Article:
From the moment the country locked down in March, Messy Church leaders and volunteers went into overdrive to respond to the new circumstances with huge energy and creativity. As Messy Church pioneer Lucy Moore explained in a Facebook Live session in early June:
When coronavirus first hit, we rose to the challenge: We will do Messy Church in a bag! Messy Church online! We will Zoom! We will do Facebook lives! We will keep this thing going! We will conquer this adversity!
The network was amazing. Things were done in an incredibly short space of time and relationships were kept going even though we couldn’t be together face to face as we normally are.
A long medium-term
But back in March, Lucy, like many of us, had no idea of the coronavirus timescale:
‘To be honest, I thought we’d have a couple of months of crisis and then we’d be able to get back to how we were.’
To be honest, I thought we’d have a couple of months of crisis and then we’d be able to get back to how we were, meeting face to face. But now, for us in the UK, that’s just not going to be the case. Can we actually imagine meeting as Messy Church face to face before next year, 2021? I’m not sure that we can. But we can’t keep that sort of initial energy going for a prolonged period of time. A crisis is different from a long medium-term.
Also, if you take away the physical reaching out, the physical touching and activity, Messy Church loses a lot of its raison d’être. It’s very hard to do all these things virtually, to have those powerful relationships virtually.
The listening project
So in the face of fundamental questions about the future shape of Messy Church, how has Lucy responded? By asking more questions.
In early June she began an intentional listening project, posing questions and asking for thoughtful, prayerful responses from people who are listening to God. As she said:
This is where I need everybody’s help. I’m surrounded by this wonderful Messy Church network with so many brilliant people full of insight and wisdom, and beyond Messy Church a huge network of friends outside the network, in Fresh Expressions and the established churches, who are full of guidance and wisdom.
She asked people to reflect on these two clusters of questions and ideas:
Is it just too early to decide on any strategy? Should we just watch, wait and listen to be able to see in due course the amazing possibilities that God has for us? Is this a fallow year – a gift, to open ourselves up to being a better community than we were?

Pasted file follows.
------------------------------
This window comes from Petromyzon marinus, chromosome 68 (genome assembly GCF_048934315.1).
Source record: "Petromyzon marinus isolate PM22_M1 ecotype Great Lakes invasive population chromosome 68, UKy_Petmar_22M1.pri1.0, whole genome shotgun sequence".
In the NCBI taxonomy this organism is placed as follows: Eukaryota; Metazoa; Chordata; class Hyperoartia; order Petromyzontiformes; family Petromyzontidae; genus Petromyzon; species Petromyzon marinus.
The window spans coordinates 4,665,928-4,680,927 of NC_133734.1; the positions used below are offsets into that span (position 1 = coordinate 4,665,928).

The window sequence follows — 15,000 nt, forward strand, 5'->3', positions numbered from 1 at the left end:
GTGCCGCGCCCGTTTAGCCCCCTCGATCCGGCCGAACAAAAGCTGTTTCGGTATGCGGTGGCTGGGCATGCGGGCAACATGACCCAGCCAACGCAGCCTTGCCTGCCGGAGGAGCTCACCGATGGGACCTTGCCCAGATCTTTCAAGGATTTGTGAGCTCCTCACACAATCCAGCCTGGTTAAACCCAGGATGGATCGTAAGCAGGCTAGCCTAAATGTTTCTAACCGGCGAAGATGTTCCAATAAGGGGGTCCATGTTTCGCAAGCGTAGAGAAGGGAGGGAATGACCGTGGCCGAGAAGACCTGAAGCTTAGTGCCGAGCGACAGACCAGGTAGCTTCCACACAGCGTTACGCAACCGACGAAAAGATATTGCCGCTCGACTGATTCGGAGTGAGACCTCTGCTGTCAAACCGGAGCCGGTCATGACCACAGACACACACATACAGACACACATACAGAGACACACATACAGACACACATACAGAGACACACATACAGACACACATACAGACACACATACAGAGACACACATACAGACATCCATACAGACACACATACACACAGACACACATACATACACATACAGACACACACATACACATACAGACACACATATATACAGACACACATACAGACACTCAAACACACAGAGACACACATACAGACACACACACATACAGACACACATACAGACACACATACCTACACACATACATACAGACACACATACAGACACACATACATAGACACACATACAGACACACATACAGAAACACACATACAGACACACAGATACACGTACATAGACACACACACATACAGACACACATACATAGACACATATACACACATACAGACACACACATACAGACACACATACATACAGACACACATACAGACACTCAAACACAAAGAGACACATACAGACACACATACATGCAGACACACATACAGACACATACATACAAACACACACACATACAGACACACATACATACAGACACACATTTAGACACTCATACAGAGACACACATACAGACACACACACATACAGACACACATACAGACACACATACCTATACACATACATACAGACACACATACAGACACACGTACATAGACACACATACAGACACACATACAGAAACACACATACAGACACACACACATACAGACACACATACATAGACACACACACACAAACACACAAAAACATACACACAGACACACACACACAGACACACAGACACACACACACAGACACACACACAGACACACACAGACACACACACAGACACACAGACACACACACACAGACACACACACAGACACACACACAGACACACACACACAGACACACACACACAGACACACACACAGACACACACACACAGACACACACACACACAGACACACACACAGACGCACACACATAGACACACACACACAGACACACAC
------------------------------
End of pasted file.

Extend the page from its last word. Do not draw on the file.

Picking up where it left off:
Is this a time to ‘go local’ – an opportunity to focus on local pastoral care and love – to go back to our roots? Or do we say the landscape has changed – Messy Church was designed for a very different landscape and we need to break out and change too? The tools that worked in the old situation may not work in the new one – do we need different tools?
Lucy didn’t want knee-jerk responses; rather, she asked people to ponder these questions in their hearts, to listen to God and to be alert to and discerning about what emerged.
Over the weeks the response has been enormous, from all around the world. As ideas began to come in, a number of Zoom meetings were held to share thoughts and insights. In parallel with the listening project, Messy Church ran a survey of Messy Church leaders and participants, to find out what they most wanted and needed from the Messy Church team.
Lucy blogged about the preliminary findings of the listening project, and preliminary responses to the survey also appeared on Facebook.
‘The questions and the findings are relevant to the wider church.’
It’s a huge learning experience and one that will continue for some time to come. The questions and the findings are relevant to the wider church as well as to Messy Church. Underpinning it all is Lucy’s longing to encourage people to listen to God as they look for answers to the big questions: how does God want us to be in this medium-to-long-term situation, and what does God want us to do?
That wisdom is crucial, for as Lucy says, ‘The decisions we make now are going to shape the future of Messy Church.’